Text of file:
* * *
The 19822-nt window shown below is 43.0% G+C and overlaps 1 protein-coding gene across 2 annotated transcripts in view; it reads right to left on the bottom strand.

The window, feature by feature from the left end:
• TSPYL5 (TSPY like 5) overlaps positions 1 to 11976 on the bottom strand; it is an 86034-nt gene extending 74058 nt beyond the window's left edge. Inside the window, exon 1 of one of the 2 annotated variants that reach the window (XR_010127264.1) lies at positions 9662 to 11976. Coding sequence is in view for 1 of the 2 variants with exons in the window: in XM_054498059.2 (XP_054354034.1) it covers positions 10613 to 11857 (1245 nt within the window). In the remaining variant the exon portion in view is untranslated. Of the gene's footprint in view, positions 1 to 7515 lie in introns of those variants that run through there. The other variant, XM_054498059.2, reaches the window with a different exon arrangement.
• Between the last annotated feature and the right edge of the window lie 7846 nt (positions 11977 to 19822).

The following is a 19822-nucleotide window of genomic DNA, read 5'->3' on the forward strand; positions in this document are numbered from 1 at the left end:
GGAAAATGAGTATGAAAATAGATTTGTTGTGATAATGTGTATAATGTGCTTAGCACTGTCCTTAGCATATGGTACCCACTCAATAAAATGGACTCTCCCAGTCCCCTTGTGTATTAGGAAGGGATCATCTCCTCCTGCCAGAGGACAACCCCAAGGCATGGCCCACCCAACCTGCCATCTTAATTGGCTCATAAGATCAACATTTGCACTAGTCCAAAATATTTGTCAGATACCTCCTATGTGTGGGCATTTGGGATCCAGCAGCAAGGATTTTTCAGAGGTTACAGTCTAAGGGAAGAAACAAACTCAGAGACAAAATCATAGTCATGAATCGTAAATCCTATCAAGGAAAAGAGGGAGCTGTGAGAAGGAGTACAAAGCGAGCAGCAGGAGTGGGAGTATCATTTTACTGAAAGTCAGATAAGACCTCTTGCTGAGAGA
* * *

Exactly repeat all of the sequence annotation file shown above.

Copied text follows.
The 19822-nt window shown below is 43.0% G+C and overlaps 1 protein-coding gene across 2 annotated transcripts in view; it reads right to left on the bottom strand.

The window, feature by feature from the left end:
• TSPYL5 (TSPY like 5) overlaps positions 1 to 11976 on the bottom strand; it is an 86034-nt gene extending 74058 nt beyond the window's left edge. Inside the window, exon 1 of one of the 2 annotated variants that reach the window (XR_010127264.1) lies at positions 9662 to 11976. Coding sequence is in view for 1 of the 2 variants with exons in the window: in XM_054498059.2 (XP_054354034.1) it covers positions 10613 to 11857 (1245 nt within the window). In the remaining variant the exon portion in view is untranslated. Of the gene's footprint in view, positions 1 to 7515 lie in introns of those variants that run through there. The other variant, XM_054498059.2, reaches the window with a different exon arrangement.
• Between the last annotated feature and the right edge of the window lie 7846 nt (positions 11977 to 19822).

The following is a 19822-nucleotide window of genomic DNA, read 5'->3' on the forward strand; positions in this document are numbered from 1 at the left end:
GGAAAATGAGTATGAAAATAGATTTGTTGTGATAATGTGTATAATGTGCTTAGCACTGTCCTTAGCATATGGTACCCACTCAATAAAATGGACTCTCCCAGTCCCCTTGTGTATTAGGAAGGGATCATCTCCTCCTGCCAGAGGACAACCCCAAGGCATGGCCCACCCAACCTGCCATCTTAATTGGCTCATAAGATCAACATTTGCACTAGTCCAAAATATTTGTCAGATACCTCCTATGTGTGGGCATTTGGGATCCAGCAGCAAGGATTTTTCAGAGGTTACAGTCTAAGGGAAGAAACAAACTCAGAGACAAAATCATAGTCATGAATCGTAAATCCTATCAAGGAAAAGAGGGAGCTGTGAGAAGGAGTACAAAGCGAGCAGCAGGAGTGGGAGTATCATTTTACTGAAAGTCAGATAAGACCTCTTGCTGAGAGA